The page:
This might be the only band for whom I am able to insist on this point: if you like this video, you will like every single one of them, probably more and more as they bore themselves further into your neural pathways — epilepsy risk ever present. I recommend rolling into “I FINK U FREEKY” and “Ugly Boy” for maturing directionality and directorial budgets, and exactly the same amount of chromatic lunacy.
Die Antwoord is Ninja and Yolandi Visser’s Capetown hip hop group influenced by the South African countercultural movement known as zef and none of that matters because they are irreplicable. Categorizations and clever exegeses crumble under the weight of their blazing idiosyncrasies — but don’t take my word for it.
This video arrives at this spot by the strength of its clout — the sort rolling off of this song in clouds as it impacted itself upon the zeitgeist in mid-2017. It landed in a moment terraformed for its arrival, the perfect thing for the perfect time and why is Lil Uzi Vert riding a four-wheeler, what street in Atlanta did they overwhelm for this?
It presents a two-part thesis in its title and spends the rest of the video adhering, at all times, to one or both of those parts — designer champagne and Cup of Noodles, diamond rings and chicken grease, Chinese takeout in Chanel boxes. Quavo reminds you to always overdress for the liquor store.
Is this the most experimental or genreless video featured here, no; is it for you if you prefer independent films and intricate metaphors, absolutely not. But, furthermore, YEAH YEAH YEAH YEAH YEAH…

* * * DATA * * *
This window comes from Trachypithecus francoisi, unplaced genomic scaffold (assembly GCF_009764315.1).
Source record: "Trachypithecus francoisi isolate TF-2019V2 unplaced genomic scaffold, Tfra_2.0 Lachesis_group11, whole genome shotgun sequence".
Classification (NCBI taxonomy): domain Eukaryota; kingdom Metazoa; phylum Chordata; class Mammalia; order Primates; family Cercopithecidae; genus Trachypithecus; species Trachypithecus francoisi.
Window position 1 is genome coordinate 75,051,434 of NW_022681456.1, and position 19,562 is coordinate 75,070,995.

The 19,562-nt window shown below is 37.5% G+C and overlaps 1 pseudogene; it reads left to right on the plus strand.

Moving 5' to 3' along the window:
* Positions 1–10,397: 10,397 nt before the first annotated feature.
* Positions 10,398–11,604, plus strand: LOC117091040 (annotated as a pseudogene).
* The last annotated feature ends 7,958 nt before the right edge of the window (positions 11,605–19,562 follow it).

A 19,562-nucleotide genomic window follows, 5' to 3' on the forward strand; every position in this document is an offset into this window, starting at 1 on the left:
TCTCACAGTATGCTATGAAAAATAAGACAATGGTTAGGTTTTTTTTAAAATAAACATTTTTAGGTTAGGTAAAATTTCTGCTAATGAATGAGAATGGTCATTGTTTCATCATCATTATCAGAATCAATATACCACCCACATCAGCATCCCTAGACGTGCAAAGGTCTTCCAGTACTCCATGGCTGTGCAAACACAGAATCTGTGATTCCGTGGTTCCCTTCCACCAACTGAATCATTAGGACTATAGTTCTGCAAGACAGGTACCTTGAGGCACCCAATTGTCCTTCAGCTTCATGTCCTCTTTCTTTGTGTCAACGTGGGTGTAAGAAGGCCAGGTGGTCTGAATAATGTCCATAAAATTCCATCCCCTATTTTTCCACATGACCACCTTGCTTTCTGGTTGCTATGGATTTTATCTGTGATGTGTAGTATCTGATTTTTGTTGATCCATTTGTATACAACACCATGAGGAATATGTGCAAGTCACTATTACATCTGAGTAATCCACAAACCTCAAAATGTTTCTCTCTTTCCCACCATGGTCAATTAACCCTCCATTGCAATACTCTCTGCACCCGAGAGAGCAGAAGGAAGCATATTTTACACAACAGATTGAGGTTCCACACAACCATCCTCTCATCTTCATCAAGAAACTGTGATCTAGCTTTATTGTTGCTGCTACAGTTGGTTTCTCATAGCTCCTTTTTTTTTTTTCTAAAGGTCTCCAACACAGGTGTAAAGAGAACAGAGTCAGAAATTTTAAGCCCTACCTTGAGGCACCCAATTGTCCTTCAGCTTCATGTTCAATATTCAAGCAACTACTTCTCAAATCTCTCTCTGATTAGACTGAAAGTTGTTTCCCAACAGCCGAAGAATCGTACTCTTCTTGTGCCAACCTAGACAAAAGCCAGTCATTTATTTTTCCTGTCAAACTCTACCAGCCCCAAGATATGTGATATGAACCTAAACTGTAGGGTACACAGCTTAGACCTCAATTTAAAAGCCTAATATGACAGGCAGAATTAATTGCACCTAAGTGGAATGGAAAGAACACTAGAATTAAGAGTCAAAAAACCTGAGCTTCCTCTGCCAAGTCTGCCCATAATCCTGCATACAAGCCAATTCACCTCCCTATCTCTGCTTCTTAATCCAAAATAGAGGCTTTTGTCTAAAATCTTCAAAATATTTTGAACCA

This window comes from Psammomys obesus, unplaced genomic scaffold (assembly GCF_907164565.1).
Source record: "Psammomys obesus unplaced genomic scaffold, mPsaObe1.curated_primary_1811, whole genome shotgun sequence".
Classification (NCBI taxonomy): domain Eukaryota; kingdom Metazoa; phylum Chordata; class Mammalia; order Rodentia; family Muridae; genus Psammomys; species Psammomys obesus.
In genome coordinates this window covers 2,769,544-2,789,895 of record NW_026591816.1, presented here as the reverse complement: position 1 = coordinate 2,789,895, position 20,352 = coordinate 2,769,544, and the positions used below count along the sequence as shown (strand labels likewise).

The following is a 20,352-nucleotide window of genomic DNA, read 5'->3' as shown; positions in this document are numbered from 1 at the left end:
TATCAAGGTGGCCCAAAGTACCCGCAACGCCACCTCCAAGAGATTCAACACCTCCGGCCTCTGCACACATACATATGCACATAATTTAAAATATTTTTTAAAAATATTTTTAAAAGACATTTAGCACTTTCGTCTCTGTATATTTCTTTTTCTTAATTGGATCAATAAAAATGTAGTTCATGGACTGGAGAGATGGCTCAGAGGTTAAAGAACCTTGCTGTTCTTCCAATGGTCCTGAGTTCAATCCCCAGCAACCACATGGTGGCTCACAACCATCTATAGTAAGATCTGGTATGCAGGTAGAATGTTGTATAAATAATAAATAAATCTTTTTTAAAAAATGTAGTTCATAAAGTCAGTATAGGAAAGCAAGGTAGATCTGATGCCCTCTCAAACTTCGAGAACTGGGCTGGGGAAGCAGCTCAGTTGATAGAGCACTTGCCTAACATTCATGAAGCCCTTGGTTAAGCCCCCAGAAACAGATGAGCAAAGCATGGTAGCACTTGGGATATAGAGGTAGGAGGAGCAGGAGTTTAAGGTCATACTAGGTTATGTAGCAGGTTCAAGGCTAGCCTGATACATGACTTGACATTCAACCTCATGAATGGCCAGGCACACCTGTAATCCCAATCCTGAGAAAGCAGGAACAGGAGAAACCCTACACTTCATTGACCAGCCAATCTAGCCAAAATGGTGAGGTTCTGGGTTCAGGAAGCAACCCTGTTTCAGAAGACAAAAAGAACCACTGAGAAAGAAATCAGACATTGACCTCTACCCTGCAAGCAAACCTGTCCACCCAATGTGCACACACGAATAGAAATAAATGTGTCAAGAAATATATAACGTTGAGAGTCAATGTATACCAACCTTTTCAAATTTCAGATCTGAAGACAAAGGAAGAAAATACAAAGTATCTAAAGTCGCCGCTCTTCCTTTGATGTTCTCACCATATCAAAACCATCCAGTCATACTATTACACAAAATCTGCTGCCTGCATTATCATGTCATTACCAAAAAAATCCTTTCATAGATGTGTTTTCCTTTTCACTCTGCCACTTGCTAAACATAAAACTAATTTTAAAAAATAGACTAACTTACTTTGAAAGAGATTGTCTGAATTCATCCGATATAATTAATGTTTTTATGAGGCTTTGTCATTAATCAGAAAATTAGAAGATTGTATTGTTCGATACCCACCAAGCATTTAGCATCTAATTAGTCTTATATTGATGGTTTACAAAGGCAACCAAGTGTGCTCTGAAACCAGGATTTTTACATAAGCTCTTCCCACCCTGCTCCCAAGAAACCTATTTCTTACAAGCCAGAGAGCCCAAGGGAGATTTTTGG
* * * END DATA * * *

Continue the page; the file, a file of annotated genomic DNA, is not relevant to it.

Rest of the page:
Someone far more clever than I once opined that Solange is the proverbial moon to her sister’s star, the herbish nights at home to the liquid nights downtown, and they were right.
So too is the shadows and symmetry and a burnished Southern cityscape, as consummate a coordinator of ensembles as anyone currently working, familial or otherwise — see her performance art, see the vast arrangements of color and space bent to her intent. She seems to use music as an excuse for what she’s really interested in, undergirding and integrating yawning space, black bodies, rippling fields of rugged movement and elemental tensions.
This video is a sink of what makes Solange spectacular — soak yourself her eddies and reemerge, baptized in the church of Knowles.
There is something inchoate and elemental within me, Reader — gnawing and unnamed since before I had the words to pin to it.